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Old 09-03-2008, 01:45 PM   #1
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Stock 2WD E250 on dirt roads...

Hi Everyone,
I have an R50 V8-5.4l E250 on order from the folks in Texas. I bought it from Fresno and shipped it with two other vans to Texas last week. Paul estimates that it will be done some time in October. I live in a high-rise building and, unfortunately, my parking structure won't hold anything as tall as a 4WD conversion, so we are building this as a 2WD van, with the plan to convert it to 4WD if we ever move. The van has the limited slip rear axle option.

I have been reading Peter Massey's "Backcountry Adventures" book, which shows a lot of trails in Southern California that he rates as a 2 on an off-roading scale of 1 to 10. His description of a 2 is "High-clearance vehicles are preferred, but not necessary. These trails are dirt roads, but they may have rocks, grades, water crossings, or ruts that make clearance a concern in a normal passenger vehicle. The trails are fairly wide, so that passing is possible at almost any point along the trail. Mud is not a concern under normal weather conditions."

For those of you familiar with Death Valley, the trails he rates a 2 are:
Cerro Gordo Road
Cima Dome Trail
Hidden Valey Road
Harry Wade Exit Route
New York Mountains Trail
Nipton Desert Road
Owlshead Mountains Trail
Racetrack Road
Saline Valley Road
Skeleton Pass Road
Skidoo Road
Titus Canyon Trail

My question is-- how realistic is it to take a 2WD non-lifted SMB on these trails? The E250 specifications show 7" of ground clearance, which is only 1.5" less than a Pathfinder (which I have taken off road).

Would a winch be useful in a van like this, on these trails? I have never used one before and don't know how much capability this adds-- say we sink up to our axles into sand on the Fonts Point Trail in Anza Borrego, would the winch be much use? Or if it rains while we are camping out and find a dirt road has now become muddy, is the winch enough of a crutch to get home in a 2WD, or would we really just be screwed?

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Old 09-03-2008, 01:54 PM   #2
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We've been on many of those roads, 2wd no problem!

In fact, we've seen normal passenger cars on several of them.

The best advice I would give you is to slow down. Even when the road is smooth and you can see forever, slow down to 40 or less. Somewhere above 40 you start to get flat tires - rears. It seems the fronts throw up rocks and at slower speeds, the rocks fall down. At higher speeds the rears can hit the rocks while they are still standing and puncture the tire.

Some of those roads are quite washboarded. Unless you have a compressor, you don't want to air down - you could be 50 miles from a station. So, just slow down, sometimes to 10 mph.

Most of this country is quite porous, and the water will be gone in just a couple of hours without leaving treachorous mud behind.

Lot's to see, have a good time.

Mike
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Old 09-03-2008, 02:04 PM   #3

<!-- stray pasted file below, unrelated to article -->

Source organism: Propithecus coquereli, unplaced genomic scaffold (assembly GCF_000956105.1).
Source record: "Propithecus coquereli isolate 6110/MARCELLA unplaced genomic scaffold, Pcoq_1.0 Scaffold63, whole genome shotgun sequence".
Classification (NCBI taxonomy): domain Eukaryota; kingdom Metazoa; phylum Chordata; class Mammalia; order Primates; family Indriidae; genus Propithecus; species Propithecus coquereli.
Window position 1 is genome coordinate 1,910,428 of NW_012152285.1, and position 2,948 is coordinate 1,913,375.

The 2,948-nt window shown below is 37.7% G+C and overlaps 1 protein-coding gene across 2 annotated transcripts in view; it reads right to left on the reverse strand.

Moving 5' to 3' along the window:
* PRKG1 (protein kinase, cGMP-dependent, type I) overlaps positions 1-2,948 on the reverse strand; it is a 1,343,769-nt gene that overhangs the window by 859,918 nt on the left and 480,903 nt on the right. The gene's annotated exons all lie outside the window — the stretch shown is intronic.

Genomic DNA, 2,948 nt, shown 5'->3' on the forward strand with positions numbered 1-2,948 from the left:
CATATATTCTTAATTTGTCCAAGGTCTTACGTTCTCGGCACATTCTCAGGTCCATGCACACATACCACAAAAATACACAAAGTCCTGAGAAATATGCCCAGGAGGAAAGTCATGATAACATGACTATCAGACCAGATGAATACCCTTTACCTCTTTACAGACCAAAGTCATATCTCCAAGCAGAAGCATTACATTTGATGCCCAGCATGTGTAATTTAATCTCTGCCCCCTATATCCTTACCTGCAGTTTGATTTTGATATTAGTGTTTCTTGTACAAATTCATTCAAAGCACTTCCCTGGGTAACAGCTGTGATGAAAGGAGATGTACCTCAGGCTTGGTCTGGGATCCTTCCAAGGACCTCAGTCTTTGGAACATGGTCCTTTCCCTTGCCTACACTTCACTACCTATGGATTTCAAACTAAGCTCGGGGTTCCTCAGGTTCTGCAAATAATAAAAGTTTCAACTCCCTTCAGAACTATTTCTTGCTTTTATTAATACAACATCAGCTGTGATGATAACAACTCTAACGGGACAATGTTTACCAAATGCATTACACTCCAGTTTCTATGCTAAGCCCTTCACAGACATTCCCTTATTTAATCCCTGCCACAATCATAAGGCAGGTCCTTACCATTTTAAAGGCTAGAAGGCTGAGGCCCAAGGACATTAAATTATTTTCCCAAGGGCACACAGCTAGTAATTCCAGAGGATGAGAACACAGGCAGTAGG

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Hi,
Regarding the winch issue it will always be helpfull as long as you have a fixed point to hook on to, a mobile one such as ground anchor or digged in spare wheel or a car that stops to help you out.
It enables to be pulled out gently and in a controlled way in opposition to a rope or strap which might be more brutal.
In sand I find it better to clear the sand and use sand plates, winch come's in after if needed.
In mud, good profiled tyres helps and you can also use snow chains to add profile on the tyre.
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Old 09-03-2008, 02:39 PM   #4
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Just remember you will have to mount a winch. I have a pull pal and think it's the best support backup you can have using a winch. I could put you in contact with a SMB owner who tested this for the military. His van is 2WD and he travels to spots many 4WD's don't want to go.
http://www.pullpal.com/
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Old 09-03-2008, 02:49 PM   #5
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Forgot to mention that side of the winch...
Then will it be mounted on the good side of the car to be helpful!
Front or back... Never ending questions.
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Old 09-04-2008, 10:31 AM   #6
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Peter Massey's "Backcountry Adventures" series is fantastic!

I agree with Mike Ford_6L_E350 -- you should be fine with 2wd on those low-difficulty-rated trails. The 2wd van already has pretty good clearance.

Do you have the Ford rear limited-slip differential? That helps a lot too. I find that even with 4WD I'm pretty lazy about bothering to get out and lock my hubs. That rear limited-slip gets me many places without needing 4WD.

-- Geoff
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Old 09-04-2008, 01:49 PM   #7
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Yes, the van does have a limited slip differential.

I'm glad it will do these kinds of trails. It looks like there are a lot of nice camping spots in Southern California along the easy trails.
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Old 09-04-2008, 02:34 PM   #8
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I am sure that this could go unsaid, but the conditions on those roads / trails change regularly. I highly recommend that you check locally before setting out with 2WD.

DVNP is a great place to explore.

http://blackeye.smugmug.com/gallery/423 ... 9515_pLoXf

Have a great adventure when you go
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